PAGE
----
Diamond

When selfies land you in hot water

Snapping a selfie has fast become an accepted part of everyday life delays on the tube? Sad selfie. Office bestie brings your morning coffee? Smiley selfie. After work drinks on a Friday? Super-smiley selfie.

But what about steering wheel selfie, or 70mph selfie or singing along to the radio on a dual carriage way selfie? Hmm, they probably don't seem like such a good idea.

Surprisingly, there are some people out there who are so attached to their mobiles they're willing to take the ultimate risk when they take to the road.

In October of last year, Sussex Police released a selfie-style video filmed by two young men speeding to their deaths. The video was released with the consent of 20-year-old Kyle Careford and 21-year-old Michael Owen's parents to highlight the dangers of taking risks on the road.

Though an extreme case and one which involved not only use of a mobile phone at the wheel but also driving under the influence of drugs and driving without a licence, it shows just how dangerous driving can be if you don't take it seriously.

Points and penalties

Aside from being extremely risky it can also land you in a whole heap of trouble. If you're caught speeding you can get three penalty points on your licence and a 100 fine. You could potentially end up in court, be disqualified from driving or face a 1,000 fine.

For new drivers the price is even higher if you get six or more penalty points within two years of passing your test you'll lose your licence all together.

Not getting the message

But it seems young people aren't getting the message, a 2014 survey by Ford revealed young British drivers were more likely than their European counterparts to take a photo at the wheel.

The survey showed 33% of Brits admitted they had taken a photo behind the wheel, for German drivers it was 28%, 28% in France, 27% in Romania, 26% in Italy and 18% in Spain.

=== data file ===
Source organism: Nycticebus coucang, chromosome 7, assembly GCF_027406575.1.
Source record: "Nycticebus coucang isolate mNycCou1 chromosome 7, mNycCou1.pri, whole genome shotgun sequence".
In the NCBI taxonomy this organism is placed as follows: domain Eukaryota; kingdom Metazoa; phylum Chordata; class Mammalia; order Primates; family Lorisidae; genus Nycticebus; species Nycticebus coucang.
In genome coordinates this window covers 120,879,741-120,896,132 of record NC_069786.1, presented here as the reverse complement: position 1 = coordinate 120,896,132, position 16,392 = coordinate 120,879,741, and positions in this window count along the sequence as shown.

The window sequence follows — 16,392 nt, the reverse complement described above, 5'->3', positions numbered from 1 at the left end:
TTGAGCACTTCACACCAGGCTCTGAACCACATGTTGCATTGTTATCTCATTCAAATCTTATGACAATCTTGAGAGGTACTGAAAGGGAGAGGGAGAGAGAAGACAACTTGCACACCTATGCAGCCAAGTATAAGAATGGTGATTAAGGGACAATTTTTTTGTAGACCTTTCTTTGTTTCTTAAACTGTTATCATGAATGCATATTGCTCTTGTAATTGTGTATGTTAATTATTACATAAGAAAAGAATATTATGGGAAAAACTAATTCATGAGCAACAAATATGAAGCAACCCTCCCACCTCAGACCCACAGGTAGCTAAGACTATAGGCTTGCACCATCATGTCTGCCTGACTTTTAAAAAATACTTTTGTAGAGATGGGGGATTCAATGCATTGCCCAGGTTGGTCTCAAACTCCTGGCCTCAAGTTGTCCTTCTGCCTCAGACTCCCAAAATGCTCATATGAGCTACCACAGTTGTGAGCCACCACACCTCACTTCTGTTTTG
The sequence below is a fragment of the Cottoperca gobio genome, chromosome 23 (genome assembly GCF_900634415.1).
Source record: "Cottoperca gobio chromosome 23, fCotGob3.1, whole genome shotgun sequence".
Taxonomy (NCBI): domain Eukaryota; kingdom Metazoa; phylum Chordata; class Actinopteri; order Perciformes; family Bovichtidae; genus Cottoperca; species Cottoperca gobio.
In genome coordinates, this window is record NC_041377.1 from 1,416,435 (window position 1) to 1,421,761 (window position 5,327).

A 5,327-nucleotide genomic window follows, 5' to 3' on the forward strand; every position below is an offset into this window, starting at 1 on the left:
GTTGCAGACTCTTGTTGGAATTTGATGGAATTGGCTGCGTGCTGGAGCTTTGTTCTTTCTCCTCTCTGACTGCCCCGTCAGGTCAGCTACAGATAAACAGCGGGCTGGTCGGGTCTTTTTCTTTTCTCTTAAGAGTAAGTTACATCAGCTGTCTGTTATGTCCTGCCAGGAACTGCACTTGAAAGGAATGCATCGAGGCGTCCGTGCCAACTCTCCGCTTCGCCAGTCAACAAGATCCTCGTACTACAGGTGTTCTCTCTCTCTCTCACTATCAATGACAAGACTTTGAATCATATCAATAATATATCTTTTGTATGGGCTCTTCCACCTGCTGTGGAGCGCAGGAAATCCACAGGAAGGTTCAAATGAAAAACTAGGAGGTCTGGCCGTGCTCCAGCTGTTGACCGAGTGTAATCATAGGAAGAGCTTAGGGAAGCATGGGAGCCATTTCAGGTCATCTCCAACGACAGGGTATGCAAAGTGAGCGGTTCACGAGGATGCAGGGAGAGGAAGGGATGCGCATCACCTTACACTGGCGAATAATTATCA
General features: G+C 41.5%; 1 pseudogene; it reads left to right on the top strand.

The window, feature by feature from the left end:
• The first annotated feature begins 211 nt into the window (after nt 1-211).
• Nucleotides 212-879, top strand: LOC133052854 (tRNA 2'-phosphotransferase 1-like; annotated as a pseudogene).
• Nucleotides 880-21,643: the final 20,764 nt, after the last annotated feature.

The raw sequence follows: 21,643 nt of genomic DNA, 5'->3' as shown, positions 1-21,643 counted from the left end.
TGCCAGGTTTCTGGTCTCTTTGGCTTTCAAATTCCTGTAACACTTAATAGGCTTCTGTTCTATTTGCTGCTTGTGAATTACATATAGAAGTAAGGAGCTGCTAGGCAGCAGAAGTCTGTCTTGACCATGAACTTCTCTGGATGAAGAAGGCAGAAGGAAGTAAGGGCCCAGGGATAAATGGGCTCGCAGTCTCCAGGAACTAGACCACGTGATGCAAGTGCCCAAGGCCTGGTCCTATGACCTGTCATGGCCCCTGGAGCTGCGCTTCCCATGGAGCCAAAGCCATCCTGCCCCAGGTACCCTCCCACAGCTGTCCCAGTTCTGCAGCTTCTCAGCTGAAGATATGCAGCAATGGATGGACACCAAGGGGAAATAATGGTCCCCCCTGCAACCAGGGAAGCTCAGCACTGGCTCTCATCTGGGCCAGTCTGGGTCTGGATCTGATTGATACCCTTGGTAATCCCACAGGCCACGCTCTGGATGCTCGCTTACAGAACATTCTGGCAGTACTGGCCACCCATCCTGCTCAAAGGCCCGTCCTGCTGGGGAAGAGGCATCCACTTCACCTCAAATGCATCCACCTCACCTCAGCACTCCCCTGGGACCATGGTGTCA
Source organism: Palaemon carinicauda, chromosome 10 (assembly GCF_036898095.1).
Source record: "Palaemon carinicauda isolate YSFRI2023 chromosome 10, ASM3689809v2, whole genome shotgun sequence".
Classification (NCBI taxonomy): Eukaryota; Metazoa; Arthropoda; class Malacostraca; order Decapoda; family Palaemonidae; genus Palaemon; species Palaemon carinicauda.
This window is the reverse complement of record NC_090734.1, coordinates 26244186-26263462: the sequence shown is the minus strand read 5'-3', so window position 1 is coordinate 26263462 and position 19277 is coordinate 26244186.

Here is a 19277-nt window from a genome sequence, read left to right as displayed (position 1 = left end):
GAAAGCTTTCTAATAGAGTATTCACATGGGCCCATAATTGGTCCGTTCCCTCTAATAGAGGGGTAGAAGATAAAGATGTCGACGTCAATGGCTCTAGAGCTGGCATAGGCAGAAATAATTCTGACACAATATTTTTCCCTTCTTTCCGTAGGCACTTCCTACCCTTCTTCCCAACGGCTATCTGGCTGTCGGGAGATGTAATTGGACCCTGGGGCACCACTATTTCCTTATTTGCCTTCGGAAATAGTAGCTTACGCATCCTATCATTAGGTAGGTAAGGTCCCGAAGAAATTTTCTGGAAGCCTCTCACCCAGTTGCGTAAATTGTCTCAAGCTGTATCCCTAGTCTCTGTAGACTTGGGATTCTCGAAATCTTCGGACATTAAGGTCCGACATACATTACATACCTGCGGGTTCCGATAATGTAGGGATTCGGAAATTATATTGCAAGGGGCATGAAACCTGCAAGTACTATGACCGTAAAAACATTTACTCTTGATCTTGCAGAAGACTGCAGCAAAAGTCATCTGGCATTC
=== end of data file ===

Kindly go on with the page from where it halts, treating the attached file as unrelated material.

Ford surveyed 7,000, 18-24-year-old smart phone users across Europe, and found a quarter admitted to posting on social media or scrolling through social channels while driving. Young males were revealed as the most likely to take the risk.

Mobile distractions

In the Annual Survey of Motorists 2015, conducted by our friends at Admiral, 10% of respondents cited mobile phones as something which had distracted them while they were driving, while 3% said social media in particular was a distraction.

Of the 2,000 people asked, 15% confessed to texting while driving, 10% looked at social media, 11% had made a phone call and nearly 4% had taken a photo.

While 72% of respondents said they had never done any of these things, the overall percentage who abstains from using their phone at the wheel has actually dropped from 73% in 2014.

The risks of snapping a speedy selfie

Ford found taking a selfie while driving can distract a driver for 14 seconds, if they check social media that could be a distraction of up to 20 seconds - long enough, at 60mph, to travel the length of five football pitches.

"Taking a selfie has, for many young people, quickly become an integral part of everyday life, but it's the last thing you should be doing behind the wheel of a car," said Ford's Jim Graham.

"It is deeply worrying that so many young drivers admit to taking a photo while driving and we will be doing all we can to highlight the potential dangers through driver education."

Sadly, Kyle Careford and Michael Owen are just two of a number of young people whose lives have been cut short for the sake of a high-speed selfie.

If you have to let the world know you've arrived then make sure you do it when you're safely parked up and out of the car!

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